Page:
I recently upgraded my partner's computer (as she had been complaining about how slow it was) from a 2.66GHz (512K L2) 512MB 533MHz Northwood System w/o HT, to a 3.40GHz (1MB L2) 512MB 800MHz Prescott System with
I did a format and clean install of all relevant software after the hardware upgrade (which required a new motherboard to run the Pressy) and when I had finished, I ran a couple of benchmarks to determine how much more performance the upgrade had produced VS the old set up. In addition, I also timed the boot-up speed of the OS, from the moment the computer was turned on, to when the last taskbar icon (Norton Firewall) had loaded.
Here are my results:
PCMark04 Score: 3952
Boot-Up Time: 146 Seconds (2:26)
Now, compared to many PC's, these scores are mediocre at best, but compared to the previous scores I got from this PC when it had the 2.66GHz Northwood set-up running, these scores were a fairly big improvement.
Now, here comes the part about HT (hyperthreading) and why you should turn it off if you (like my partner) run Windows 2000 Pro on your PC...
Disappointed with the boot-up speed of my partner's PC still, I looked around the internet for some Win2k tweaks that would speed things up and during my search, I came across an article that talked about Win2Ks poor management of Intel's HT. Apparently, Win2K doesn't recognise HT and only sees an HT enabled CPU as two actual, physical CPU's, which clearly they're not. This leads Win2K to use HT in a highly inefficient way, that, in some circumstances can lead to HT actually decreasing system performance, rather than increasing it. WinXP and various other Windows versions post Win2K can "see" HT for what it is and use it properly, but Win2K it's self doesn't do this.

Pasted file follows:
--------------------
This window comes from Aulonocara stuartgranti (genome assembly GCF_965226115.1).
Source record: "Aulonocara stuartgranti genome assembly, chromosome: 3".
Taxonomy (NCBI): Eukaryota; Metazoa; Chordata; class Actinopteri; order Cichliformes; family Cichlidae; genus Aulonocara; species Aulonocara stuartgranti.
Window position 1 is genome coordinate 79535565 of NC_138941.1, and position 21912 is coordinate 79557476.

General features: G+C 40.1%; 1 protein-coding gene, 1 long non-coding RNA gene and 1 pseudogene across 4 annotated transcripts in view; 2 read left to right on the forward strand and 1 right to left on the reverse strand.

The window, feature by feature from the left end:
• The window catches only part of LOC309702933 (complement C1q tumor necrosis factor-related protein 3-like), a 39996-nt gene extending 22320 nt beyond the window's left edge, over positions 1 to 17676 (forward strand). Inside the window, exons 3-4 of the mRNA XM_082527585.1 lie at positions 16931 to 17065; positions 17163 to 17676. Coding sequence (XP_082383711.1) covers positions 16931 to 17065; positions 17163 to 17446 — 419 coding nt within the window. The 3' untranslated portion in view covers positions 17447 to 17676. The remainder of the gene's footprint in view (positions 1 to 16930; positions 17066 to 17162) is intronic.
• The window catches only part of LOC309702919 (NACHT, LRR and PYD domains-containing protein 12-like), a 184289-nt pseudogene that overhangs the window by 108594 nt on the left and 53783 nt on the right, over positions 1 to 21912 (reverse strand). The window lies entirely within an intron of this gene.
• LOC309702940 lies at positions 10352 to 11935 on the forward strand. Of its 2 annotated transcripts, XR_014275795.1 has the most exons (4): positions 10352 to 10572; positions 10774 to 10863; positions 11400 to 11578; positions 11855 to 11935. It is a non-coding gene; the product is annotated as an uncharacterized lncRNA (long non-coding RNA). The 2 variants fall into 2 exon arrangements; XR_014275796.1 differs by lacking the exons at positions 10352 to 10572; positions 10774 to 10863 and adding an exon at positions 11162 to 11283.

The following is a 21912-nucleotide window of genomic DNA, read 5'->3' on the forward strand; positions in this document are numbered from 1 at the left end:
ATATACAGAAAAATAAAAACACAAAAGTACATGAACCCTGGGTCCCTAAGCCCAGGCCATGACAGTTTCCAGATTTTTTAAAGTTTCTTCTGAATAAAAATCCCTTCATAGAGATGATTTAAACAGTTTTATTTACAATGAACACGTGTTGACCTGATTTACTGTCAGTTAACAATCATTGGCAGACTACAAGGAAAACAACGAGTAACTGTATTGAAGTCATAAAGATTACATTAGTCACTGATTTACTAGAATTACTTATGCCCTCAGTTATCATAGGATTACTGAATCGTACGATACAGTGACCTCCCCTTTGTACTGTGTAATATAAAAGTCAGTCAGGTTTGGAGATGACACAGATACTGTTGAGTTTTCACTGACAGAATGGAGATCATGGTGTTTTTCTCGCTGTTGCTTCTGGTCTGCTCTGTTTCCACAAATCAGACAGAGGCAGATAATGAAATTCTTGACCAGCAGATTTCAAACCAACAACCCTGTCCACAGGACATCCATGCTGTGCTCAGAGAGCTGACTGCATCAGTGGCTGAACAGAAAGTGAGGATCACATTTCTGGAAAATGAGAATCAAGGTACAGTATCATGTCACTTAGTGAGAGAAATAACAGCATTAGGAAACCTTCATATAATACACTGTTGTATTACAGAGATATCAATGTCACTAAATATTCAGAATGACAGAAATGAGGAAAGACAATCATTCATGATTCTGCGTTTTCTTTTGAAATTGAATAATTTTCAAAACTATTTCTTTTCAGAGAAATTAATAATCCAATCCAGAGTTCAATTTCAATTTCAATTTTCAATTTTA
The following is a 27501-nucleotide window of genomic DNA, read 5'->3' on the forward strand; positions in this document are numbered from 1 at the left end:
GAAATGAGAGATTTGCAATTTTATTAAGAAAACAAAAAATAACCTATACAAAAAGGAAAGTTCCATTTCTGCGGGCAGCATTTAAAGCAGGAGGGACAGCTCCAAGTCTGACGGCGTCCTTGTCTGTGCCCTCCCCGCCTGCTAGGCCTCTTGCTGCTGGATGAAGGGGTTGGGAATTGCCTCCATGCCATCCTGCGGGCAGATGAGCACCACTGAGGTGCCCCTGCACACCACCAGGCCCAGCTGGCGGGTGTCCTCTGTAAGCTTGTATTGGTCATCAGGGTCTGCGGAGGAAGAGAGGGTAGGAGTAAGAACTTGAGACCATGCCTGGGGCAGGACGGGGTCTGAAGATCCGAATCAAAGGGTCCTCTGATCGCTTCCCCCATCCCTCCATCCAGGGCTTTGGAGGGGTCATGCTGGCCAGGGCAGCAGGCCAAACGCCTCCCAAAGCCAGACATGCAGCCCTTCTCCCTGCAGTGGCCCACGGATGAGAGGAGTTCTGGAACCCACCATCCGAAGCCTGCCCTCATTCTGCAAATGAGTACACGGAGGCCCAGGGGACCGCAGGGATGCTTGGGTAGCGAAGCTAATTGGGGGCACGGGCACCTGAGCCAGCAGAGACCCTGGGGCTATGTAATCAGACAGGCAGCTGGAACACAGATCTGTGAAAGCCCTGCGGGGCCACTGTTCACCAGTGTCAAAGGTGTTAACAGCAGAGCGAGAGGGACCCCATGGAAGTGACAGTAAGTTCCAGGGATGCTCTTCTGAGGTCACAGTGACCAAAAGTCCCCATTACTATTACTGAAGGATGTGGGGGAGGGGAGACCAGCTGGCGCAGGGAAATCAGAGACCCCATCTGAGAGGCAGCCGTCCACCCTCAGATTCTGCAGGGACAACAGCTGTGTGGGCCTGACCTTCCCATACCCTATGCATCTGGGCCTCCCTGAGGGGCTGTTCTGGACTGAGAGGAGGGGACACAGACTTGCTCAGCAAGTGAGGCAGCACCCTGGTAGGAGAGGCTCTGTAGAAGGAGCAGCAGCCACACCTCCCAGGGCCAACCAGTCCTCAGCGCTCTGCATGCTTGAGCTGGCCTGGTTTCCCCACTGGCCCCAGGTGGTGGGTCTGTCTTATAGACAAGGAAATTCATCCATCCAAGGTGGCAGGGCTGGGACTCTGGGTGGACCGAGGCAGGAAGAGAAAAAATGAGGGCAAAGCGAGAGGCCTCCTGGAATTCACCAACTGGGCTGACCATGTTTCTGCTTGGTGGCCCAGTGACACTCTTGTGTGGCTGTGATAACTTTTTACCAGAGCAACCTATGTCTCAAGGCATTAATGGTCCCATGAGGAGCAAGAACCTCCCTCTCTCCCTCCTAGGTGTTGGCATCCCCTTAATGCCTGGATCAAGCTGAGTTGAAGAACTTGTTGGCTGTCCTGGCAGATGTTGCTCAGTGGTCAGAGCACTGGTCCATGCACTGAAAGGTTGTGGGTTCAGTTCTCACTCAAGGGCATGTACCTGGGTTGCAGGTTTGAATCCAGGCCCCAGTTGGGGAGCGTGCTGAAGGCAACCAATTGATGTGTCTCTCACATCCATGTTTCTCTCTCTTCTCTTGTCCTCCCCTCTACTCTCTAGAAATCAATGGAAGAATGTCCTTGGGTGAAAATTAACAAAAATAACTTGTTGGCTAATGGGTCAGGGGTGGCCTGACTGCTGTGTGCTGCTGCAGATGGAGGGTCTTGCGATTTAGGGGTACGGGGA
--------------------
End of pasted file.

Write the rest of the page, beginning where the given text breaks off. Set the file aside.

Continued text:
Having read this information, I then decided to disable HT in BIOS and then re-benchmark the PC to see if turning HT off made any difference. Here are my results:
PCMark04 Score: 4193
Boot-Up Time: 142 Seconds (2:22)
The results were clear... A 241 point (6.1%) increase in PCMark04 Score. A 430 point (34.2%) increase in PC Pitstop
Score and a boot-up time saving of 4 seconds (2.7%).
Now, these are not massive performance gains as I'm sure you know, but they were the sole result of simply disabling HT and why I think that if you run Win2K and have a CPU with HT that is turned on, you should, at the very least, do some benchmarking with it on and with it off and see for yourself which is better.
You may have already known about this, but if you didn't, it might help you to attain the best performance from you Windows 2000 Pro, Intel HT system.
Any comments welcome